Inflation rose again in Germany in August, to 7.9% year on year, after two months of slowdown, still driven by soaring energy prices in the wake of the war in Ukraine, according to sources. provisional figures released on Tuesday.
The price index gained 0.4 points year-on-year compared to July, and returned to its May level, according to the statistics institute Destatis.
The harmonized price index, which serves as a reference by the European Central Bank, rose by 8.8%.
This is enough to put pressure on the monetary institution, determined to bring inflation back within the nails of its mandate, to 2%, and which should to do so significantly raise its rates at its next meeting on September 8, after a first not in July.
In detail, prices in Germany remain driven by the continued explosion in energy prices, caused by the war in Ukraine, at 35.6% year on year in August, against 35.7% in July and 38, 0% in June.
Food prices also continue to climb, under the effect of war and droughts, to 16.6% in August, after 14.8% in July.
Goods prices increased by 14.7%, ie 0.8 points more than in July.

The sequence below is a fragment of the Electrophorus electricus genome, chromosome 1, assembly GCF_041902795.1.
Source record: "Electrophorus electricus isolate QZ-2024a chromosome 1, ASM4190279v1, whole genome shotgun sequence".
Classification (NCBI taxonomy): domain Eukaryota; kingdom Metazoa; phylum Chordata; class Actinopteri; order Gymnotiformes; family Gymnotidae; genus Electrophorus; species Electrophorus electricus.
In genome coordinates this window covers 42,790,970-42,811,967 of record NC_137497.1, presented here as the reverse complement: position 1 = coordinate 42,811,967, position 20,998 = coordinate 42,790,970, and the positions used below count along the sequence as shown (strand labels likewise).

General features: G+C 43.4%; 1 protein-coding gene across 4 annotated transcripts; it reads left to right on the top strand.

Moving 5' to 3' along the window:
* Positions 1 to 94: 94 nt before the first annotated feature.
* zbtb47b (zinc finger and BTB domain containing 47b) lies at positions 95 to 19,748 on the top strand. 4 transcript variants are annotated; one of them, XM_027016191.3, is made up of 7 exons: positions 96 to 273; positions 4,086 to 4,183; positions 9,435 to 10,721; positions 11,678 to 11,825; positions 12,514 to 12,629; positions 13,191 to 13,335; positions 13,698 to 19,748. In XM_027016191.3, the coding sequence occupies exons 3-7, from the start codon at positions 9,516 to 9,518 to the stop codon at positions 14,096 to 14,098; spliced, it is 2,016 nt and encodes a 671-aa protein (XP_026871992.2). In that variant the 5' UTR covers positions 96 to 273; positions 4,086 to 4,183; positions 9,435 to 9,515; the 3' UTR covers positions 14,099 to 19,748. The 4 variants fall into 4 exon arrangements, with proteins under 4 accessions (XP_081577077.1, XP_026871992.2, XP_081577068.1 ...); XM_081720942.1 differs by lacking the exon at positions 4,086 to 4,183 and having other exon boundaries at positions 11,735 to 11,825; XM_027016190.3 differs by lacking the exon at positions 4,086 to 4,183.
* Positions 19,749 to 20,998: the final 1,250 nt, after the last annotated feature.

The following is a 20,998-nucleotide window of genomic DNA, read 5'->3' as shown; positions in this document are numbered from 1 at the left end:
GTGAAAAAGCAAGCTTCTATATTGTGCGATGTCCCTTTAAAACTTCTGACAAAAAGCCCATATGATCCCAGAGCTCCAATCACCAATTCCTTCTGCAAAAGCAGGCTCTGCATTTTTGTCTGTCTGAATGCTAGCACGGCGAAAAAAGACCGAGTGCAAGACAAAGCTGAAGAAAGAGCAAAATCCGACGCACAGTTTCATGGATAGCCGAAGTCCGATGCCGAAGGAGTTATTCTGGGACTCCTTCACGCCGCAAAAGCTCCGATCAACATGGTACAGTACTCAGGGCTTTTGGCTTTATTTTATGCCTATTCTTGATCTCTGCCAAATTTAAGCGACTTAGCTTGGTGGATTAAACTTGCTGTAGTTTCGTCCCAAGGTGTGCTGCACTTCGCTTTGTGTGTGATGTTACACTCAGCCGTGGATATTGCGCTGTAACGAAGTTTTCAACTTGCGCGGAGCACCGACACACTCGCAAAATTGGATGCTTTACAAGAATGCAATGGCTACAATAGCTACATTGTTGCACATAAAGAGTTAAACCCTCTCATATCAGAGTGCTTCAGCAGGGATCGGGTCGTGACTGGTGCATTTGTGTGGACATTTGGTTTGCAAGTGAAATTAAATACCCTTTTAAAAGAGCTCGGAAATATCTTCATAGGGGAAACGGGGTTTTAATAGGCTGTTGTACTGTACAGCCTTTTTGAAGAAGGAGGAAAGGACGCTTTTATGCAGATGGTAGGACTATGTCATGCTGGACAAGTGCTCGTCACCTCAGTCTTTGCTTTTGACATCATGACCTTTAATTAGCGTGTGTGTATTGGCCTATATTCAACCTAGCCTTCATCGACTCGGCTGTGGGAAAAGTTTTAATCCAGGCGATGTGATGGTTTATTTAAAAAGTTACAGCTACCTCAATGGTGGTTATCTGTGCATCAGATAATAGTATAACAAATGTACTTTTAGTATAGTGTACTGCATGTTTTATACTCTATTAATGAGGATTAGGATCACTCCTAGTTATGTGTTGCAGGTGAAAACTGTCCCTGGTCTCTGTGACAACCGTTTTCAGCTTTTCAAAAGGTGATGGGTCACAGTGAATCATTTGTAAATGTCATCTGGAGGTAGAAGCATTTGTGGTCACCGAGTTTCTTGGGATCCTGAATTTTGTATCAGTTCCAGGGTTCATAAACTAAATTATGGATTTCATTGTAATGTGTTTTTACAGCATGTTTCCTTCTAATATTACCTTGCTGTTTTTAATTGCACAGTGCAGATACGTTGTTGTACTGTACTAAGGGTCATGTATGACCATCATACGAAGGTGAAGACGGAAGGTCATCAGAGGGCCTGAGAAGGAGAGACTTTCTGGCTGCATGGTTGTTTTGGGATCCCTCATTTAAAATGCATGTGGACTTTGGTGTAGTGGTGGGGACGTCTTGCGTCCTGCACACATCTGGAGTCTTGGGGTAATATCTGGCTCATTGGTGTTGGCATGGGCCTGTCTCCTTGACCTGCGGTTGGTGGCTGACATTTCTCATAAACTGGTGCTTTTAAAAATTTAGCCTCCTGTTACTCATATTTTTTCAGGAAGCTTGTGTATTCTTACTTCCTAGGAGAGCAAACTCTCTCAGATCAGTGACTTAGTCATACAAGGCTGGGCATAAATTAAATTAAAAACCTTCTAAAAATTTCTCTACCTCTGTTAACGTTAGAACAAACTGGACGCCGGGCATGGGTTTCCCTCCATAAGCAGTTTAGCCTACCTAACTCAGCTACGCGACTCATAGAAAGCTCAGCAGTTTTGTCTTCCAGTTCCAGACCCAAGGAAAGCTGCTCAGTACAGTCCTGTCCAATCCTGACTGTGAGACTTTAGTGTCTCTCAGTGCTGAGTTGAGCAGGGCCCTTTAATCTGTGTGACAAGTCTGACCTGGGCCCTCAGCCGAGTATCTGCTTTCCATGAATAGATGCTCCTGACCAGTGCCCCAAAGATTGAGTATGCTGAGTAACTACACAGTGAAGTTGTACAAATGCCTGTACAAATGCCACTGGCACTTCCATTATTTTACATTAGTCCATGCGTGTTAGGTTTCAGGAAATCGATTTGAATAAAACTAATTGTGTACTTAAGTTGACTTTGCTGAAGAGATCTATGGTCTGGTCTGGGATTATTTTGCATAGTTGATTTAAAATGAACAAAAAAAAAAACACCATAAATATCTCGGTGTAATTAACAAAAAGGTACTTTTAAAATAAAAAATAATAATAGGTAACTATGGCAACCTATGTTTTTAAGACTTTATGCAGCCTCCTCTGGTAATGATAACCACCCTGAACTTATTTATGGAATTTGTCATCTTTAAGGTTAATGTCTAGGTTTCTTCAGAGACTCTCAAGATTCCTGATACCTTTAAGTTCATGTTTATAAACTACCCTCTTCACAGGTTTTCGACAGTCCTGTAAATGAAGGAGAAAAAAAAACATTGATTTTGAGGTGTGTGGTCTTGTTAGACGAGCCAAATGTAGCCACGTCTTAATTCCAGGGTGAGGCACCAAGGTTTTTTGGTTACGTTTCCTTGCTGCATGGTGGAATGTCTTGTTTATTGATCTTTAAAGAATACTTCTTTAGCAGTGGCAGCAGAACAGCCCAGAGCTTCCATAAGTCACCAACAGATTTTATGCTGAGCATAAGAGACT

“The short phase of price relaxation in June and July (…) is already ancient history”, summarizes Elmar Voelkler, analyst for LBBW.
This increase puts an end to two months of decline made possible by temporary government measures to reduce household energy bills.
In June, Germany introduced an exceptional tax reduction on fuel and a ticket at 9 euros per month valid on all public transport, excluding high-speed lines.
Most of these measures will end in September.
And in October, a tax on gas intended to avoid the bankruptcy of German energy groups must come into force.
Result: experts fear a further explosion in prices this fall.
Bundesbank President Joachim Nagel said he expects “a possible 10% inflation during the autumn months”, a first since the 1950s.
The rise in prices in August “is only the start of an inflationary autumn”, abounds Mr. Voelkler.
This article has been published automatically. Sources: ats / awp / afp